Don’t Believe This Best Practice from Google Surveys
We use Google Surveys for quick, cheap incidence tests, or to test question wording or answer scales. Every time I use it, however, I am startled by how foolish Google Surveys can be. Here is an example we noticed from our most recent use of the tool.
Start constructing your Google Survey. Add a “single answer” question. Type in your question, and then your answer options. At the bottom, you will notice advice from Google Surveys: “Randomization produces best quality results.”
If you constructed a question similar to the one we were constructing, with answers that represent a scale from negative to positive, this “best practice” is terrible. Take a look at what a respondent is likely to see:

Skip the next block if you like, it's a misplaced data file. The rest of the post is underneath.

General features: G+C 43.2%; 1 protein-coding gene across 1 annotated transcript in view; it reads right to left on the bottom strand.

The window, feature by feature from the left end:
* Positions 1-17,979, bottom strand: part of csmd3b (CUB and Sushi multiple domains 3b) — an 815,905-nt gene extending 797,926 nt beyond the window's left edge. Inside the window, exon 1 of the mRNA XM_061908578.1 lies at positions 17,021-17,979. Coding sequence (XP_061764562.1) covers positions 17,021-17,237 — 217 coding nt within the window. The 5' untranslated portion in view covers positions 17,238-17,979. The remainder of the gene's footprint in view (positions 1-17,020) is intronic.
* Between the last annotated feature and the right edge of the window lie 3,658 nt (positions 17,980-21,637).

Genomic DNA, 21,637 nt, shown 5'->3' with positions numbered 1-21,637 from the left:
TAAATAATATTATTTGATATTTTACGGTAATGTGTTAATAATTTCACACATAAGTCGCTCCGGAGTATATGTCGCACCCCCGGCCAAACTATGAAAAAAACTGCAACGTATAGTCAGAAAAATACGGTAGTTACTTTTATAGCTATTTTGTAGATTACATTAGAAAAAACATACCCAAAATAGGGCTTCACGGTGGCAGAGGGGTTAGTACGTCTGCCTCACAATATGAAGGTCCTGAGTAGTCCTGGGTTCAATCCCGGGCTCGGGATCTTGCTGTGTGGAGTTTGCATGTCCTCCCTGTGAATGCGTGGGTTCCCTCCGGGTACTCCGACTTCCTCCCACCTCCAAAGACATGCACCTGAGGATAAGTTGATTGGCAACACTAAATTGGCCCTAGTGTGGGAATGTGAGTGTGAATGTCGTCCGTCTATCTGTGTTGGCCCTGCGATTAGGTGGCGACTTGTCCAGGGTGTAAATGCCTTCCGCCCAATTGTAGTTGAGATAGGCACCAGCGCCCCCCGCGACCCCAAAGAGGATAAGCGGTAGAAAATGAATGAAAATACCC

Google Surveys suggests it is best for you to scramble the answer options so there is no logical order to something as simple as a Likert scale. In our case, the obvious best practice is to not randomize. And, by the way, another best practice (less obvious) is to lay out the scale from negative (on top) to positive (on the bottom).
When it comes to best practices, here is a best practice for using Google Surveys: Do not follow their advice without first consulting Versta Research, or a colleague who knows what she is doing!